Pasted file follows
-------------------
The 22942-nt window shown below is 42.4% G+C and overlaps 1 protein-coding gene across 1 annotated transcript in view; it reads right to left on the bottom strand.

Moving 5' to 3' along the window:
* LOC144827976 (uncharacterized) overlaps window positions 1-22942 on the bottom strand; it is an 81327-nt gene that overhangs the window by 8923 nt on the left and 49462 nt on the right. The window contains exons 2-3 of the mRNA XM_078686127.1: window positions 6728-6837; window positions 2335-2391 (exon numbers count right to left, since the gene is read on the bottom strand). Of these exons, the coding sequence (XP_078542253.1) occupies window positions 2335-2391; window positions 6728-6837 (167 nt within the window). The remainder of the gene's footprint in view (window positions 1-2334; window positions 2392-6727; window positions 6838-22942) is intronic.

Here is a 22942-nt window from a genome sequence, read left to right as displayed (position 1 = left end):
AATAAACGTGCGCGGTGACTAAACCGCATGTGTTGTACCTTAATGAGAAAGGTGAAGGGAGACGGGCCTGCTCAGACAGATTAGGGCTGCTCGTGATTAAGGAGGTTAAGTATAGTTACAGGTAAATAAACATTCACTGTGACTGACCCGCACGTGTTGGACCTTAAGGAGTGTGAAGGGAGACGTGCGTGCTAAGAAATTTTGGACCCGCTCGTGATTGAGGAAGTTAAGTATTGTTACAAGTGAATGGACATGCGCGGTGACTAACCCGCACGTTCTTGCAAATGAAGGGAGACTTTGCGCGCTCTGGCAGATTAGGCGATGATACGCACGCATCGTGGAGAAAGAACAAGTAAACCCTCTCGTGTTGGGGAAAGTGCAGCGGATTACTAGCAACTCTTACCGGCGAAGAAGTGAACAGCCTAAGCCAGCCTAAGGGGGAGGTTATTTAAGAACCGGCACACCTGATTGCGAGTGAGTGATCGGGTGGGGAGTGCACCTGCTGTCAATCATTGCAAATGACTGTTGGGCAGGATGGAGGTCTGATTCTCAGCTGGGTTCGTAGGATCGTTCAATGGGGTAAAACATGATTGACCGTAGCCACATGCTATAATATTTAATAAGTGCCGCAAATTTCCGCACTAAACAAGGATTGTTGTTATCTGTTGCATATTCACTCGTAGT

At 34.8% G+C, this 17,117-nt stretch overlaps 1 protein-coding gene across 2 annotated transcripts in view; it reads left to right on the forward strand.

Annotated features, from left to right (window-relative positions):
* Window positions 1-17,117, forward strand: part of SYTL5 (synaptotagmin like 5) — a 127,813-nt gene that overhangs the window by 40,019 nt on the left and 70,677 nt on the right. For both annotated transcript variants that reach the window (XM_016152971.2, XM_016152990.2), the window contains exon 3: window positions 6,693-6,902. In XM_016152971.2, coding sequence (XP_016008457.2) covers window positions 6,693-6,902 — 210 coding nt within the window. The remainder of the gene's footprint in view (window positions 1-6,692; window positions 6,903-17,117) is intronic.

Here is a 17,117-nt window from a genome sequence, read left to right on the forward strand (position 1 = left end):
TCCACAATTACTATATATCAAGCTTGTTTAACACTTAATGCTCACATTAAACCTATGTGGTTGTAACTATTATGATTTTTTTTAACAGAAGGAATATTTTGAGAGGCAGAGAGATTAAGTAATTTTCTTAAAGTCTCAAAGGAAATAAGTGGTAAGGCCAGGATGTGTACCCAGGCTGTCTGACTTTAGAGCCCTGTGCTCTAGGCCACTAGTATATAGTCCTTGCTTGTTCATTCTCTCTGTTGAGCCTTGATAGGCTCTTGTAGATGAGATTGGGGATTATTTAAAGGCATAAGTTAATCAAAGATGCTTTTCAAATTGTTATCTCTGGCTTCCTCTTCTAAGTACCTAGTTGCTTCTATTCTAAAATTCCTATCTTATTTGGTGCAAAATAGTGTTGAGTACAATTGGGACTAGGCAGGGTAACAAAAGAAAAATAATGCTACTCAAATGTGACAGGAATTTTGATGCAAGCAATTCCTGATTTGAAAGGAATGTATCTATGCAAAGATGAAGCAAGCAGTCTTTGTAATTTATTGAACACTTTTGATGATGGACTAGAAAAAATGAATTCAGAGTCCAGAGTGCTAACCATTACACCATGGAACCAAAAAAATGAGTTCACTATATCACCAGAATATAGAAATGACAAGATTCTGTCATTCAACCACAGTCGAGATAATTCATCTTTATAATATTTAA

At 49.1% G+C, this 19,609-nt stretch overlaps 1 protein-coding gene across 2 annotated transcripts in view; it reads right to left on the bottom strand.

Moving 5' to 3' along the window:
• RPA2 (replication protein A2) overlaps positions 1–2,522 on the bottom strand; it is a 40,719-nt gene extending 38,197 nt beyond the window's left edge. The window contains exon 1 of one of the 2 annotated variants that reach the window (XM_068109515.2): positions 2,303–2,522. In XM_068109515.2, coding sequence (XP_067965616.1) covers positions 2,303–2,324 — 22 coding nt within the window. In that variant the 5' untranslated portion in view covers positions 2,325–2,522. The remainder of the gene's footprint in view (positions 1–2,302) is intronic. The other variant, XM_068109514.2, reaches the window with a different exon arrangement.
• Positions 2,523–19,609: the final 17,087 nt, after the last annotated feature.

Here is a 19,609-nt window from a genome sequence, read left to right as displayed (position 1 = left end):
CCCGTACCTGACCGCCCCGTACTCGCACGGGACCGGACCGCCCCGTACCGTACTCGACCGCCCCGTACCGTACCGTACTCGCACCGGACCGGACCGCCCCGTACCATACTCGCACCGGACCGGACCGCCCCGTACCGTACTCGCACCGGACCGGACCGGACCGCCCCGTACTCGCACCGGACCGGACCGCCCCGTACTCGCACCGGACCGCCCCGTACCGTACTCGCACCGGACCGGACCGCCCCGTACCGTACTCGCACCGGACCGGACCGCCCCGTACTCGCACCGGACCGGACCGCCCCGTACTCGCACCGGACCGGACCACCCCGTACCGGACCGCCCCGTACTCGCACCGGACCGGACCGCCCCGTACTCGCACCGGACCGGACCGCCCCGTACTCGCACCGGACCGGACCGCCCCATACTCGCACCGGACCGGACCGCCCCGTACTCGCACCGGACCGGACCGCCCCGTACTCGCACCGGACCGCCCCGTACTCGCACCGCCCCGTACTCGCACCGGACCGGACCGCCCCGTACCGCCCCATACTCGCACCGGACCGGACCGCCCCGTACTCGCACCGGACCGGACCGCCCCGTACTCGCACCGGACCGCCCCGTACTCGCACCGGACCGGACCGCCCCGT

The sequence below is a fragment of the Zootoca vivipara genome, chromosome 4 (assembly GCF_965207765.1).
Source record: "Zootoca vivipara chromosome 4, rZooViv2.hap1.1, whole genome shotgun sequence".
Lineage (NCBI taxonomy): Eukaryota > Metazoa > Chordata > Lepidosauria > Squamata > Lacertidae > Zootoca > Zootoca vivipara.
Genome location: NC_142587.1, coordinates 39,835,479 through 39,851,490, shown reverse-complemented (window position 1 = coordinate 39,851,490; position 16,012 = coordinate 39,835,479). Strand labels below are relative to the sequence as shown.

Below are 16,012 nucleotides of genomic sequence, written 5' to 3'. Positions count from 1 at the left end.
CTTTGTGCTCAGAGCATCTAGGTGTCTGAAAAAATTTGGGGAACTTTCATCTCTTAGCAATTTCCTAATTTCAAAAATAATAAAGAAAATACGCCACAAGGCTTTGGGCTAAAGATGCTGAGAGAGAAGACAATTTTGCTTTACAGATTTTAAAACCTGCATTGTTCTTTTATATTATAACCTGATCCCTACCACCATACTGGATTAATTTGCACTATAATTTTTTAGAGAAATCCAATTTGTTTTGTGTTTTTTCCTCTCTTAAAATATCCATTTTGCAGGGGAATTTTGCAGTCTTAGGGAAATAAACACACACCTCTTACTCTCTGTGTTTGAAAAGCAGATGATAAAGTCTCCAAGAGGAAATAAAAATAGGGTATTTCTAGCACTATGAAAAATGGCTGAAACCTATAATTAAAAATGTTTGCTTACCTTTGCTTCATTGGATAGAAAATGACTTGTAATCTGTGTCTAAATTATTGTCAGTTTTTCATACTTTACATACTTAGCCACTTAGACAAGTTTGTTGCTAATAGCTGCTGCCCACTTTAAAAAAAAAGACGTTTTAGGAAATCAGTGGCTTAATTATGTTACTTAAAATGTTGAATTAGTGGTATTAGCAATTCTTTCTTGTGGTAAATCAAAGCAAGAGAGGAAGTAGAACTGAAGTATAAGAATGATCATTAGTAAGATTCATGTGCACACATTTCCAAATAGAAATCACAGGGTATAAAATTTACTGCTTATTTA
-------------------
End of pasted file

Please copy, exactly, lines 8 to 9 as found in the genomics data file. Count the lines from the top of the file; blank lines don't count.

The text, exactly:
* Window positions 1-17,117, forward strand: part of SYTL5 (synaptotagmin like 5) — a 127,813-nt gene that overhangs the window by 40,019 nt on the left and 70,677 nt on the right. For both annotated transcript variants that reach the window (XM_016152971.2, XM_016152990.2), the window contains exon 3: window positions 6,693-6,902. In XM_016152971.2, coding sequence (XP_016008457.2) covers window positions 6,693-6,902 — 210 coding nt within the window. The remainder of the gene's footprint in view (window positions 1-6,692; window positions 6,903-17,117) is intronic.

Here is a 17,117-nt window from a genome sequence, read left to right on the forward strand (position 1 = left end):